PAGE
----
Known as the founder of the progressive women’s movement in Pakistan and a left-wing leader in her own right, Tahira Mazhar Ali passed away on Monday. In her the Pakistani left lost a great supporter; she will be remembered fondly by her comrades, all of whom learnt from her compassion and determination. Daughter of Sir Sikander Hayat Khan, landlord and premier of pre-Partition Punjab, and wife of famous leftist journalist Mazhar Ali Khan, Tahira Mazhar Ali charted out her own path and, some would argue, surpassed the legacy of the two men. Tahira Mazhar Ali, once she had chosen the path at a very young age of fighting for the rights of the people, continued to do so till the very end – devoting her energies to the rights of the working class, especially women. Having married leftist student leader Mazhar Ali Khan at a young age, Tahira was amongst the founders of the Democratic Women’s Association (DWA) in 1950, affiliated with the Communist Party of Pakistan (CPP). The DWA is considered to be Pakistan’s first independent rights group for women. In 1971, Tahira was amongst the few who protested against the Pakistani state’s war in the former East Pakistan. In the Zia era, she joined other leading women rights activists to form the Women’s Action Forum (WAF) in 1981 to resist the Islamisation agenda of the military dictator.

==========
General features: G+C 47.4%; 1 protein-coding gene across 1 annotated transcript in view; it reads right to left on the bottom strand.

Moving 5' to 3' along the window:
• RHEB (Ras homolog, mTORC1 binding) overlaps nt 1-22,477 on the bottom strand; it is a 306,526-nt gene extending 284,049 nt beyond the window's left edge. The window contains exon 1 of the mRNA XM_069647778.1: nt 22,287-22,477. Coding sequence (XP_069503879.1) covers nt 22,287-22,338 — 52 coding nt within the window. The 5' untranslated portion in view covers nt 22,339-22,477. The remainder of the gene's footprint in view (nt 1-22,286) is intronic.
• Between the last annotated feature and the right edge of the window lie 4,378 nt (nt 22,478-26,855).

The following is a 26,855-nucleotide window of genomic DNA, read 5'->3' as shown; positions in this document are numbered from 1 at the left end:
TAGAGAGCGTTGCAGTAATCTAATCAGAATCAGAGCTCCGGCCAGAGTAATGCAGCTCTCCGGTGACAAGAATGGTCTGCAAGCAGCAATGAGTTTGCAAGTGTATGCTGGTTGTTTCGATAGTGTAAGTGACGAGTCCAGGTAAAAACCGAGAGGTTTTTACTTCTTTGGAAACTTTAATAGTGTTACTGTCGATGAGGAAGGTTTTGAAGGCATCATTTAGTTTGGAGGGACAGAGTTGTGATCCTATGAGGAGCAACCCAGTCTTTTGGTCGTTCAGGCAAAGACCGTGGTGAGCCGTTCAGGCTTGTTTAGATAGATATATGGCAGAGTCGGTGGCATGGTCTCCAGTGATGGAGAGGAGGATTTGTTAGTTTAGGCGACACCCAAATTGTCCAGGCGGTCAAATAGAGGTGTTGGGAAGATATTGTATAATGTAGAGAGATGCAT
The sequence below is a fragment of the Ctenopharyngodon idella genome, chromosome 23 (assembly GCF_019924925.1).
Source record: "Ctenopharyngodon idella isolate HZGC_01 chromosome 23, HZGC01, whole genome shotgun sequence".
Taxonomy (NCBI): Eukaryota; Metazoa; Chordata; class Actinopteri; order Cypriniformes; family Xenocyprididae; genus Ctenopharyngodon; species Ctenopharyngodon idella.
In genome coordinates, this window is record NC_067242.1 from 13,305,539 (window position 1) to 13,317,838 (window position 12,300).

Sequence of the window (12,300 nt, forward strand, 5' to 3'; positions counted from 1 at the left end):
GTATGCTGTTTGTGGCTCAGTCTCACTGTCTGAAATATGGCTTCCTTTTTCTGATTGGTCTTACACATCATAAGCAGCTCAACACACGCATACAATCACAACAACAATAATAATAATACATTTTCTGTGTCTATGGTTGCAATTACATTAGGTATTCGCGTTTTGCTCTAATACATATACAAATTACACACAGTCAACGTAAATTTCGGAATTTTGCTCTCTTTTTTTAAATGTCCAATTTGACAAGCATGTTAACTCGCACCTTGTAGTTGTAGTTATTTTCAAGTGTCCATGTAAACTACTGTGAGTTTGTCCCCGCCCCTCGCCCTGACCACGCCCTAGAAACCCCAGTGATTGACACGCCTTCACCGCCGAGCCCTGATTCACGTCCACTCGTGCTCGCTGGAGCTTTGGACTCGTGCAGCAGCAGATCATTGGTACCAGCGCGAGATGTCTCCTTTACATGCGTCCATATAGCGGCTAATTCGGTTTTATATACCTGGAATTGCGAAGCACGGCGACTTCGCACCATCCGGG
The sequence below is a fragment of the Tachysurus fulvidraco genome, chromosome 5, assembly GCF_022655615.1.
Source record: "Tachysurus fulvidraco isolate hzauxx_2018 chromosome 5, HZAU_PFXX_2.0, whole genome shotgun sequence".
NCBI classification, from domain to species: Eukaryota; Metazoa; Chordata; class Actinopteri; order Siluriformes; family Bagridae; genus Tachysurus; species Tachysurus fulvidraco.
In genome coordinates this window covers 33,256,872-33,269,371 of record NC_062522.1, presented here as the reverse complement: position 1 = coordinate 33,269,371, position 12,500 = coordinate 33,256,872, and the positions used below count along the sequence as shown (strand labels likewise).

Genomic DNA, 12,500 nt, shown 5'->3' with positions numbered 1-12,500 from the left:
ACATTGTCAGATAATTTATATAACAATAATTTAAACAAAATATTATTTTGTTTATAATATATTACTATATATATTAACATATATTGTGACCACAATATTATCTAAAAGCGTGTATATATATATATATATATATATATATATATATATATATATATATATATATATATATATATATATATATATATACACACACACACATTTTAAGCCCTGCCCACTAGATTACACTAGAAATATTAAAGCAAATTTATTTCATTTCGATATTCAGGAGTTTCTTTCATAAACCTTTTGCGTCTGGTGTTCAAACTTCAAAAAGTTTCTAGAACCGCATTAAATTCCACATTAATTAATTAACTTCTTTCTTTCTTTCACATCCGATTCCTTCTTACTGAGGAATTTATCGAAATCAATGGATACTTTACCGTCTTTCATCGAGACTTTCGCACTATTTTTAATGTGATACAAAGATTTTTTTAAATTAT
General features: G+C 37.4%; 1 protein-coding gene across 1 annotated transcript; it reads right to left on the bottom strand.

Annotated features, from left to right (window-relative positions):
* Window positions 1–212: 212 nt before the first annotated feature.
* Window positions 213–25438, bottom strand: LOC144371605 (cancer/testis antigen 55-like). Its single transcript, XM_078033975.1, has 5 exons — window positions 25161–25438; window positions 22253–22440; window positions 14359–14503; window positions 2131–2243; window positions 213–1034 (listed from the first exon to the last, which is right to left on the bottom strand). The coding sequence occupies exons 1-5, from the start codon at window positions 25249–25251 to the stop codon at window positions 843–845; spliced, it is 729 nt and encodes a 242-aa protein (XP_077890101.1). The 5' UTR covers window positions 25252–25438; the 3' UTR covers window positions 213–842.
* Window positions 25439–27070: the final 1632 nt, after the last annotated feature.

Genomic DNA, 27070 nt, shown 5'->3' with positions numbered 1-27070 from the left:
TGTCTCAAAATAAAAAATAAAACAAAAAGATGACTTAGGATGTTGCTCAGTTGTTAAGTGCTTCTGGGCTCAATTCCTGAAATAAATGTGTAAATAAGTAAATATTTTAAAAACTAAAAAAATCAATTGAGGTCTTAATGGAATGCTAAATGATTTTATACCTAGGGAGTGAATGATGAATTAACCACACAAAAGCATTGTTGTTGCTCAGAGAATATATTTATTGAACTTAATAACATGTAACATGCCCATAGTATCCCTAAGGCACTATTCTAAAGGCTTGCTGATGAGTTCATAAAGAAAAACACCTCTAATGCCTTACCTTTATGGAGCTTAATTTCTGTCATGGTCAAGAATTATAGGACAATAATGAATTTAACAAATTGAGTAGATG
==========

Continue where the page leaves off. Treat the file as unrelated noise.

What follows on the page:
Tahira also put her income into Mazhar Ali Khan’s Viewpoint, which became the breeding ground for some of the best journalists today. Even in her last days, she was part of the central committee of the National Workers Party and Workers Party Pakistan before health issues took over and she could not continue. At the age of 85, and at a time when many leftists have given up and joined more lucrative interests, Tahira Mazhar Ali stayed true to the cause of socialism. And she was no arm-chair communist. More than anyone else, her positions and politics came out of years of struggling with the working people. In her own words, to
her activism was not a ‘profession, it was life’. She walked shoulder to shoulder with the great leftist leaders of the 1960s and 1970s, including Sajjad Zaheer, Mirza Ibrahim, Sibte Hassan and Wali Khan. No one could have predicted that this daughter of the elite would live her life as an icon for working class men and women alike. Tahira Mazhar Ali’s legacy will continue to inspire all those struggling for the rights of women and the working class.